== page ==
The other day I read a forum post on Classroom 2.0 that asked, "What are the tech basics no teacher should be without?" (The discussion is located here. One thing led to the next and I thought that teachers, and their students, should know how to diagnose reasons for frustration and go about trying to eliminate these reasons.
Here are three questions that you might ask when encountering frustrations.
1. What am I not able to do that I want to do?
2. Why can't I do this?
3. What would enable me to do what I want to do?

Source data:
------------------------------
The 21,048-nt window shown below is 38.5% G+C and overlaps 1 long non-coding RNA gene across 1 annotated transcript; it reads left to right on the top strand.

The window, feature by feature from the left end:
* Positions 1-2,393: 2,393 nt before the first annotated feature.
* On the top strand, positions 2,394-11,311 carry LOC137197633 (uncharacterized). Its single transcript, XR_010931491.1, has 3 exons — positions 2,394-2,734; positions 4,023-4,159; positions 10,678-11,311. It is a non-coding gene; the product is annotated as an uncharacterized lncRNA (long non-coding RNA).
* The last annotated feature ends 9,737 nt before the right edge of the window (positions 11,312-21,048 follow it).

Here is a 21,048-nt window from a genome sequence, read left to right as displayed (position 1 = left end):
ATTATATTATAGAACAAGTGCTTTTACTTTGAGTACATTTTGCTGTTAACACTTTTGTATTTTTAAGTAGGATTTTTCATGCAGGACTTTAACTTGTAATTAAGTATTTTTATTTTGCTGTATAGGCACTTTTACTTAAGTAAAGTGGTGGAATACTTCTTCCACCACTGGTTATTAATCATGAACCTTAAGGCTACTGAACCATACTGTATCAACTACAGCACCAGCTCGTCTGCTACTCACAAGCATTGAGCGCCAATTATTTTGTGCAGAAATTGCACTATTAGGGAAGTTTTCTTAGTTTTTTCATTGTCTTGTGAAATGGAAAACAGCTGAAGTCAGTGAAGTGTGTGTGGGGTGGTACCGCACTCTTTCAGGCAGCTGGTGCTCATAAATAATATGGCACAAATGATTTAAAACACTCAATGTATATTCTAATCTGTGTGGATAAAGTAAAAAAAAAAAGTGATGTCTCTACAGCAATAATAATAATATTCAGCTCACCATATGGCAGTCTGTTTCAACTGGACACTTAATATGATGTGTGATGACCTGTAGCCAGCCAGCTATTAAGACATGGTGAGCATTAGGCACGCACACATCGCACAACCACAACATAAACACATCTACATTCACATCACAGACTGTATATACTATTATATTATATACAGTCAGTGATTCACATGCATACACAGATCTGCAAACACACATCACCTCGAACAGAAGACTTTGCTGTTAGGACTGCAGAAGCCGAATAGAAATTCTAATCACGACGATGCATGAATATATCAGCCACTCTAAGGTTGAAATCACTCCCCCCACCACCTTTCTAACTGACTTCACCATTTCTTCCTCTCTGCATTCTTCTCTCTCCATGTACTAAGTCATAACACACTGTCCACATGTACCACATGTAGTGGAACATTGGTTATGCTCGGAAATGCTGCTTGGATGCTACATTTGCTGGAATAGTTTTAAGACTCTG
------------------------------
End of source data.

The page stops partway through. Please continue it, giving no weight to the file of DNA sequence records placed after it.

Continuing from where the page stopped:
Teachers and students should recognize that they don't have to have all of the answers to eliminate frustration.
For example, people typically know what they want to do, even if they can't do it. Rather than accepting that they can't do something, they could type a question into Google, "How do I....."
Teachers should encourage their students to see frustration as opportunities for learning instead of impediments to learning. In fact, all people should try and see frustrations in this way.